Appellant next contends that the evidence was insufficient to support his conviction of statutory rape. There is no merit to this contention.

The elements of the offense of statutory rape are set forth in the Act of June 24, 1939, P.L. 872, § 721 (18 P.S. § 4721):

". . . [w]hoever, being of the age of sixteen (16) years and upwards, unlawfully and carnally knows and abuses any woman child under the age of sixteen (16) years with her consent, is guilty of statutory rape. . . ."

Miss Kephart's age was established as thirteen years at the time of the offense and appellant's as twenty-six. Trial testimony further established that appellant forcibly engaged in sexual intercourse with the victim and threatened her life if she did not do as he instructed her. All the elements of the offense were established by competent evidence which was credited by the jury. The evidence was sufficient in law to prove beyond a reasonable doubt that the appellant was guilty of the crime charged. Commonwealth v. Porter, 229 Pa. Superior Ct. 314, 323 A.2d 128 (1974).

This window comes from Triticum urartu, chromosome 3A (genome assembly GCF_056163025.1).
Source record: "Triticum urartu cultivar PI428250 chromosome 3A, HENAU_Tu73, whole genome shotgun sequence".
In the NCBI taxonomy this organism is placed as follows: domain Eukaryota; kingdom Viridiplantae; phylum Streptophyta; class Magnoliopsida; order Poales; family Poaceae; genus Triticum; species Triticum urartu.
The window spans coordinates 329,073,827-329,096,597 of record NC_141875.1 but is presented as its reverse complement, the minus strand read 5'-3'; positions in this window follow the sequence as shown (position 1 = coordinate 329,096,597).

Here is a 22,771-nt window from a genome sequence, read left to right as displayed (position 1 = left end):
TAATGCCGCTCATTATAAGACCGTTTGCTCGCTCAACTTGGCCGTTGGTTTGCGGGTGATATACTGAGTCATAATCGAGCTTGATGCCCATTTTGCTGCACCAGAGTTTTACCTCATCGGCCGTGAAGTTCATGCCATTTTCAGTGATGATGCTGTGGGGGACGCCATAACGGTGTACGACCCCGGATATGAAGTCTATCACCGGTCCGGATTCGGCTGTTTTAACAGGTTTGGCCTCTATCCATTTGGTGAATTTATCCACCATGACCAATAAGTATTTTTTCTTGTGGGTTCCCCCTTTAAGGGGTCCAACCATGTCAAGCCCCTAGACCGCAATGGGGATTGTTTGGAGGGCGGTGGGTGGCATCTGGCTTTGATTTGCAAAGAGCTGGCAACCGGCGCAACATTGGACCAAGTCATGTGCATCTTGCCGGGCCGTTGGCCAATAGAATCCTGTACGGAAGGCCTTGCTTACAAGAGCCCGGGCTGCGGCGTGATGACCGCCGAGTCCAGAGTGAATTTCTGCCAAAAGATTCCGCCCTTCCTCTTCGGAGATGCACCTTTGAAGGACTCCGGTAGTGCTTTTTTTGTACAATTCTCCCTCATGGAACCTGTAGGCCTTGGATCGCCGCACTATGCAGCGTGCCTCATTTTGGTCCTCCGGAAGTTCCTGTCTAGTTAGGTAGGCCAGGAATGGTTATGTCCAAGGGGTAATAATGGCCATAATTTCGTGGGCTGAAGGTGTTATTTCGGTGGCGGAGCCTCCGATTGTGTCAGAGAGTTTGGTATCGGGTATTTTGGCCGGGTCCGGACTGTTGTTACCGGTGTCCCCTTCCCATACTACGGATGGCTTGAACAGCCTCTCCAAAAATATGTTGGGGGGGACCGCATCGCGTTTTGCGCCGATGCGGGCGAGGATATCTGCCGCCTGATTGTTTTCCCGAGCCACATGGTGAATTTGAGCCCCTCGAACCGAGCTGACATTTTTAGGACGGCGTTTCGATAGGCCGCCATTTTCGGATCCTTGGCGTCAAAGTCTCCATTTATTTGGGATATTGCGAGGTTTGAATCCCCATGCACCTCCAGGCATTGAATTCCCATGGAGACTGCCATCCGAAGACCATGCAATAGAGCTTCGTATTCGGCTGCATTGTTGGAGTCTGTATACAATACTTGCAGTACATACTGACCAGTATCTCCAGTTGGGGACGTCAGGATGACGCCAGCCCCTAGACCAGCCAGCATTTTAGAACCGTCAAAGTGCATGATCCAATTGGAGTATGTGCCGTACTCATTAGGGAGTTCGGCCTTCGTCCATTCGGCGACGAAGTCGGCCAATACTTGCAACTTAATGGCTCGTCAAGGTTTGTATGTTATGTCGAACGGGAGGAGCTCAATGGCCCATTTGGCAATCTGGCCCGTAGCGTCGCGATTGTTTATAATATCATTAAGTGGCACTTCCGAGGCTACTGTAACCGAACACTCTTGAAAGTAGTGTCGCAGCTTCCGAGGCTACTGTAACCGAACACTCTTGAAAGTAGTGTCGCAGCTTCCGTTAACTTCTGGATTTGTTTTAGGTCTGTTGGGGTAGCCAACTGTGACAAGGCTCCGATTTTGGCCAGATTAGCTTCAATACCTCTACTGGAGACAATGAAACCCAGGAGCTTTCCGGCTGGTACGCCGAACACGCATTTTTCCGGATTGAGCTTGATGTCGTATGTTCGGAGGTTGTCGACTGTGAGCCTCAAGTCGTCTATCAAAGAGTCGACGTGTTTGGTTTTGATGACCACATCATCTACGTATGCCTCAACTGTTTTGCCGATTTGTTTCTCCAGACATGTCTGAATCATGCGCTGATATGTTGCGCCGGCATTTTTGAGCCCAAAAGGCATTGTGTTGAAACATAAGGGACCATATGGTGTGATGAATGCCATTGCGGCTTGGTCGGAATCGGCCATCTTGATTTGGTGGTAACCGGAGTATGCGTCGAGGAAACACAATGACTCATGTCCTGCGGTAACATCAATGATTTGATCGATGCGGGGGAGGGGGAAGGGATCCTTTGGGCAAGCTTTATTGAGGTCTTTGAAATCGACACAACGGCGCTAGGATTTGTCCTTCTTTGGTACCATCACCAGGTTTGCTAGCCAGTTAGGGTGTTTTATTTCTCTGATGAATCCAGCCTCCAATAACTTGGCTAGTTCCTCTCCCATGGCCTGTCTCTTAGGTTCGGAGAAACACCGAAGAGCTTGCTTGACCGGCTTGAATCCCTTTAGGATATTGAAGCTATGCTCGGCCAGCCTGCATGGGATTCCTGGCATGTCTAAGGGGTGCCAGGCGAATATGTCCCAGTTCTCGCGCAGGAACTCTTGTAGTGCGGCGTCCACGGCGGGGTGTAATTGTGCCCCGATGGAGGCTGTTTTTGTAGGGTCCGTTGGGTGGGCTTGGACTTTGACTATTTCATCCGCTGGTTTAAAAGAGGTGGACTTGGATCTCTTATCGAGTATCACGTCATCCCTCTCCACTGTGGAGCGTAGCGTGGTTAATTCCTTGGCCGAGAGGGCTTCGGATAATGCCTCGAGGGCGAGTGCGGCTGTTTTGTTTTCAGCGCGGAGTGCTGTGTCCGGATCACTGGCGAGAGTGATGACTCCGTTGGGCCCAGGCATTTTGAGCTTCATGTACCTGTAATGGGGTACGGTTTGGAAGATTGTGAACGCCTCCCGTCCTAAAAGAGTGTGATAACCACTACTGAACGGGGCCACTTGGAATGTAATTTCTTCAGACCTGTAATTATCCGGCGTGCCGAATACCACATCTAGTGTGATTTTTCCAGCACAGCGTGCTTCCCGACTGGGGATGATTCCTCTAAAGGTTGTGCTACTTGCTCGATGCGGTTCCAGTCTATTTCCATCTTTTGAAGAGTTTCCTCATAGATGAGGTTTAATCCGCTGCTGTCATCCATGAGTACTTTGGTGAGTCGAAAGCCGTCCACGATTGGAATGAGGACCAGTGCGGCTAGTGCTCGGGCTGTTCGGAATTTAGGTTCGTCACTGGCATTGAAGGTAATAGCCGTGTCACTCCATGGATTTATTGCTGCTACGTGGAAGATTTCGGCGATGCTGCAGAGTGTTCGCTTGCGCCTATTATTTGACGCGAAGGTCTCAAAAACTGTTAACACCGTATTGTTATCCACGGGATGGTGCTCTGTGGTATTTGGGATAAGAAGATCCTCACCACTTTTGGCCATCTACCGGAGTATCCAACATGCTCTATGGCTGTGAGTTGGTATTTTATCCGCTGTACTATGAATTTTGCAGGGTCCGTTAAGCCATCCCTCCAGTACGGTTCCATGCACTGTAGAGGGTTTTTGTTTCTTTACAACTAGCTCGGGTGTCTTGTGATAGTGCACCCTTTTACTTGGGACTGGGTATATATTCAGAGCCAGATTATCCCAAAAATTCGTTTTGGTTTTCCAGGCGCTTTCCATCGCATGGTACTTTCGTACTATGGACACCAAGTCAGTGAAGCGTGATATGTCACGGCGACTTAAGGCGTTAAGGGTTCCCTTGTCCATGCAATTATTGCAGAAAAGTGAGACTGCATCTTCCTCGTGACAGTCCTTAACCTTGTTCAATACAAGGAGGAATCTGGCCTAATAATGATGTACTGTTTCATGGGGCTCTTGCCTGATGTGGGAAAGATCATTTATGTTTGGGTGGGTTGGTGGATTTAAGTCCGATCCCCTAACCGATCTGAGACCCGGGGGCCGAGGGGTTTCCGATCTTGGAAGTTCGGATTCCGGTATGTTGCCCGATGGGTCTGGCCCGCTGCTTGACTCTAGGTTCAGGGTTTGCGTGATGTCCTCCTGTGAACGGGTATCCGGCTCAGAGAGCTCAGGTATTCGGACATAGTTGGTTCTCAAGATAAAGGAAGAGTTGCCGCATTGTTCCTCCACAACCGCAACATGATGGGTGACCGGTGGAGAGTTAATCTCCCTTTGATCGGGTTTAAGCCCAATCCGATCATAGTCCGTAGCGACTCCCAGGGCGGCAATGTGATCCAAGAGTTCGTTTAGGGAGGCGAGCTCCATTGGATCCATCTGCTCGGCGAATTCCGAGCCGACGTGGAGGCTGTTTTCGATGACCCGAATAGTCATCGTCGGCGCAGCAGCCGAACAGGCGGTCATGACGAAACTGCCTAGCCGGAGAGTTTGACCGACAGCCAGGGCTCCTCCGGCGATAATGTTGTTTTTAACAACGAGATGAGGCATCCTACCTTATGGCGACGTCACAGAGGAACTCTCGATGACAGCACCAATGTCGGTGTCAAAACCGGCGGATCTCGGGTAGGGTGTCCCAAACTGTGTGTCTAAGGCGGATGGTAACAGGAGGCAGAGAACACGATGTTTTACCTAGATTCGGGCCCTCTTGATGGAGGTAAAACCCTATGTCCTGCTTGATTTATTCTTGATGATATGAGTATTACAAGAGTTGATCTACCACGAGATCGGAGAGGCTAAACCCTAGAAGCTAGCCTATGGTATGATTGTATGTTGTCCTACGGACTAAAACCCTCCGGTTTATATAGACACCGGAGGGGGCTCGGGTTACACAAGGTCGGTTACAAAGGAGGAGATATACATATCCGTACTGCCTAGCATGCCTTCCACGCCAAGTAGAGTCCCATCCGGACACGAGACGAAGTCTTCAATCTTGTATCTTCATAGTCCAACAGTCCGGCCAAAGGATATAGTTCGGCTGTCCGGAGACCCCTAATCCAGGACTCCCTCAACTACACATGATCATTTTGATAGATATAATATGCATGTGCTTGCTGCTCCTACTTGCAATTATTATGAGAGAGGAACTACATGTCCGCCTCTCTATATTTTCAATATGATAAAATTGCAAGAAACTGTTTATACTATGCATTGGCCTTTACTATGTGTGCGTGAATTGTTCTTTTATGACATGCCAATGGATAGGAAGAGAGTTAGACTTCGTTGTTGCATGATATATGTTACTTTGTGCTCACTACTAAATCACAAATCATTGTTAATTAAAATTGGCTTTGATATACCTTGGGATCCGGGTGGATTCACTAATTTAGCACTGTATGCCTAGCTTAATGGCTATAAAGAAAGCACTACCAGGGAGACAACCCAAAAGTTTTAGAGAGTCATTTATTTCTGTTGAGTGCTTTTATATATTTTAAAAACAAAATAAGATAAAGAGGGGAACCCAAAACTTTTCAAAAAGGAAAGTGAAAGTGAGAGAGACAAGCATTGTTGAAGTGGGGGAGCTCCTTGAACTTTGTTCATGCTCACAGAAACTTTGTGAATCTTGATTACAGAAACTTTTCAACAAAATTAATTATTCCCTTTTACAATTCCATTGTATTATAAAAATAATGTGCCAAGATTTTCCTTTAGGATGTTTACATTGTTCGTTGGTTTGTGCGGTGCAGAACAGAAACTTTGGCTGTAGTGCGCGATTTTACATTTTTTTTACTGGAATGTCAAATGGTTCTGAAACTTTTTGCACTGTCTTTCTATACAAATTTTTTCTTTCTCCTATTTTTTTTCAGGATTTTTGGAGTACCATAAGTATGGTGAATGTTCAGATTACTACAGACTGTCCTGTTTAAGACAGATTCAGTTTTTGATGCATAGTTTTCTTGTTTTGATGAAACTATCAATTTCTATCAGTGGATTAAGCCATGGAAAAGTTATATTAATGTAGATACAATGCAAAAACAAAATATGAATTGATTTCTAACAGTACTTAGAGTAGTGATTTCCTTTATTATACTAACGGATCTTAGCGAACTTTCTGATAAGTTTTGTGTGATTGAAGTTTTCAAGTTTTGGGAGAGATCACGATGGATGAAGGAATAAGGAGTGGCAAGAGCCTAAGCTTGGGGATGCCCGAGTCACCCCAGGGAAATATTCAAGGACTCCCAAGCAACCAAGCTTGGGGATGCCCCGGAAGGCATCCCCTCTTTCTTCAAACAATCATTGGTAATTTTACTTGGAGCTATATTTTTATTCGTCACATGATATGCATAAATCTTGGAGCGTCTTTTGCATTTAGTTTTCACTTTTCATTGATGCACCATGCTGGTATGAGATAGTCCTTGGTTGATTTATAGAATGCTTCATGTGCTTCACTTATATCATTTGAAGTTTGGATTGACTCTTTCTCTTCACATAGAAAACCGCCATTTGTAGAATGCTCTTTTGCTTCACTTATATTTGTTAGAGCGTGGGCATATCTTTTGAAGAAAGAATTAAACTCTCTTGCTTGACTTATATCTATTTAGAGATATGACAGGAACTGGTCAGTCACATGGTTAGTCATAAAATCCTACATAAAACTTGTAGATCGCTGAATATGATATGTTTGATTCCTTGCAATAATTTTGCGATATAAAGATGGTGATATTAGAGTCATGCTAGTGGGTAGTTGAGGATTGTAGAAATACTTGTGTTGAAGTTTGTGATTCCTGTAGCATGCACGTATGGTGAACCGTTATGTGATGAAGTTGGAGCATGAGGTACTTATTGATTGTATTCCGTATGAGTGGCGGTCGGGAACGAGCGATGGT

Finally, appellant asserts that he was subjected to double punishment when he was sentenced on every count of the indictment. He contends that the doctrine of merger should preclude sentencing on the convictions of corrupting the morals of a minor and aggravated assault with intent to ravish. We are unable to consider the merits of his argument, however, because appellant did not raise the merger doctrine in any proceeding in the lower court. Commonwealth v. Clair, 458 Pa. 418, 326 A.2d 272 (1974). See Pa.R.Crim.P. 1123; Commonwealth v. Tisdale,

[ 238 Pa. Super. Page 21233]